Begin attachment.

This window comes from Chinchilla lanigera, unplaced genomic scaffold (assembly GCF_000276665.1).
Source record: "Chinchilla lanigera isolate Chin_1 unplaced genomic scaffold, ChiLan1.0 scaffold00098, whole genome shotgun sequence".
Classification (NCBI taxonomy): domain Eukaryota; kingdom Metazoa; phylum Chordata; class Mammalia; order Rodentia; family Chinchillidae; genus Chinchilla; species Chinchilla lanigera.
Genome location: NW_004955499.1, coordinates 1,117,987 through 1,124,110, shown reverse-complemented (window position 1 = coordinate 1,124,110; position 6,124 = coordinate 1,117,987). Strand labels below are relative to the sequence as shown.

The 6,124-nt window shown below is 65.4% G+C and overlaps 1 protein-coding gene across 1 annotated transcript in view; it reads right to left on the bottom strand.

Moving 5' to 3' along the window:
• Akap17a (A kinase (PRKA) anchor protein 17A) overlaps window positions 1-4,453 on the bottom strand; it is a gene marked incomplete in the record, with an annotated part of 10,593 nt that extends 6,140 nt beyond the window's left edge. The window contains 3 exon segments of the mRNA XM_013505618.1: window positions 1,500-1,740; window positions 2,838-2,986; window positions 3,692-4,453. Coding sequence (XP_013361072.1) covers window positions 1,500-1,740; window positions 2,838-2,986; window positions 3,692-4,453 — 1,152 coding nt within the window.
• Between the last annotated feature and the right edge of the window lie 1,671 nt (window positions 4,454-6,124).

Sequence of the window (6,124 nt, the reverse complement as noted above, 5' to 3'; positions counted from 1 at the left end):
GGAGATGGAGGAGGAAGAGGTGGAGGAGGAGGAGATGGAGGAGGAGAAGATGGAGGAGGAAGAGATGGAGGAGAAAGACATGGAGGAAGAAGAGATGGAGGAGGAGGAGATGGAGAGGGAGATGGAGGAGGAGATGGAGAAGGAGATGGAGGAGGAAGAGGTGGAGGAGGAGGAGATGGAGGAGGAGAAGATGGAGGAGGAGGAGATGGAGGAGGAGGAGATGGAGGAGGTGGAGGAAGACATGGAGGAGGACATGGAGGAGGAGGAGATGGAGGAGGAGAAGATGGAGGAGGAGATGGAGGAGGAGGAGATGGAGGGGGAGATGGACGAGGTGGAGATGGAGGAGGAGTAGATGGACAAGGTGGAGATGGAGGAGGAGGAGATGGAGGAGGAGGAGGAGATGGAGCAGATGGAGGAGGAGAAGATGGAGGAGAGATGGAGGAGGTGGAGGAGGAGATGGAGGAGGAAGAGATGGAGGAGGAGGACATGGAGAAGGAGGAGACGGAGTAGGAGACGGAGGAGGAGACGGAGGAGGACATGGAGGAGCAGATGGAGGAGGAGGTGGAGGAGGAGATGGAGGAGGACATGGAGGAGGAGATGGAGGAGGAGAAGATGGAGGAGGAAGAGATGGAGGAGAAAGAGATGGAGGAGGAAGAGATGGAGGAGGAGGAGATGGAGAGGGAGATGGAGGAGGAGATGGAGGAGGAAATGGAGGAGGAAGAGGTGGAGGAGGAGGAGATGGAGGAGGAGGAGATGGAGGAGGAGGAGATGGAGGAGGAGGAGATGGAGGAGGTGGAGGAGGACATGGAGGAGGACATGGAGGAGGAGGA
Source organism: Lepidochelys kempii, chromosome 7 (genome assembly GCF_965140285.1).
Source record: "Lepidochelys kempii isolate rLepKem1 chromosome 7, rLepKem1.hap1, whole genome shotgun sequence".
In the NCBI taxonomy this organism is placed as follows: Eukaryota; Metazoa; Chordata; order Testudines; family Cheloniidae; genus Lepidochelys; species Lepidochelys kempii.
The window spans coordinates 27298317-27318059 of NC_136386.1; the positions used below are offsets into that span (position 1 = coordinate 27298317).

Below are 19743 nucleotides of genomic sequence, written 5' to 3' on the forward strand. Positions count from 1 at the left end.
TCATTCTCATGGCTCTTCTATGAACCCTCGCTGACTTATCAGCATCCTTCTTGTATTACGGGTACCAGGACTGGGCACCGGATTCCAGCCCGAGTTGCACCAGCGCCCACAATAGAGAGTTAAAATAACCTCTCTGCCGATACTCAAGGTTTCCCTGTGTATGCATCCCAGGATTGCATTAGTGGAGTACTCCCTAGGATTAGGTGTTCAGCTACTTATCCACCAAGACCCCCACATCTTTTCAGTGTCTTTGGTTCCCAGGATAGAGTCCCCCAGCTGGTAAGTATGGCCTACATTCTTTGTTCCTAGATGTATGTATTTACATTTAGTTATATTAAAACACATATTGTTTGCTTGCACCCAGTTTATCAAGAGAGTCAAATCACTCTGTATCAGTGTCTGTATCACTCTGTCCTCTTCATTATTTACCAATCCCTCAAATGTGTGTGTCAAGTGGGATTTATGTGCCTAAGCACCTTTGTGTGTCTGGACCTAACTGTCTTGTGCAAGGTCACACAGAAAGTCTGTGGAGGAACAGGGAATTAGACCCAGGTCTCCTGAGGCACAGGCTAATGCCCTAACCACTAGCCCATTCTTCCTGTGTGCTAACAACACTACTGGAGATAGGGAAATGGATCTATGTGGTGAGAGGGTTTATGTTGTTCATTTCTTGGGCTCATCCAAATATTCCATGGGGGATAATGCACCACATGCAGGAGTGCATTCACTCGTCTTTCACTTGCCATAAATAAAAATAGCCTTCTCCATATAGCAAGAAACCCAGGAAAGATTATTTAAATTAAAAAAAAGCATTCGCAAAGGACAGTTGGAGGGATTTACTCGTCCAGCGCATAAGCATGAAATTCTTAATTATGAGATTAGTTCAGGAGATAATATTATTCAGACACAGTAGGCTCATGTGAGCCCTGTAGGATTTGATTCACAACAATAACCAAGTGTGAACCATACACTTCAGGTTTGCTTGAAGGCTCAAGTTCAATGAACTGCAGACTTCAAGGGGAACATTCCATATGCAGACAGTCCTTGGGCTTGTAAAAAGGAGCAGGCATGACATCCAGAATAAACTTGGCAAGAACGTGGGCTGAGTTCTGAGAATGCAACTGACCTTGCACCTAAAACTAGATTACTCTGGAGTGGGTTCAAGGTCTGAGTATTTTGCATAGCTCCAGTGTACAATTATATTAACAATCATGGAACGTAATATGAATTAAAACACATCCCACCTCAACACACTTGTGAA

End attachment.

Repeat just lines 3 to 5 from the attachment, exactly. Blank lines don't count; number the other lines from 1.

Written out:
Classification (NCBI taxonomy): domain Eukaryota; kingdom Metazoa; phylum Chordata; class Mammalia; order Rodentia; family Chinchillidae; genus Chinchilla; species Chinchilla lanigera.
Genome location: NW_004955499.1, coordinates 1,117,987 through 1,124,110, shown reverse-complemented (window position 1 = coordinate 1,124,110; position 6,124 = coordinate 1,117,987). Strand labels below are relative to the sequence as shown.

The 6,124-nt window shown below is 65.4% G+C and overlaps 1 protein-coding gene across 1 annotated transcript in view; it reads right to left on the bottom strand.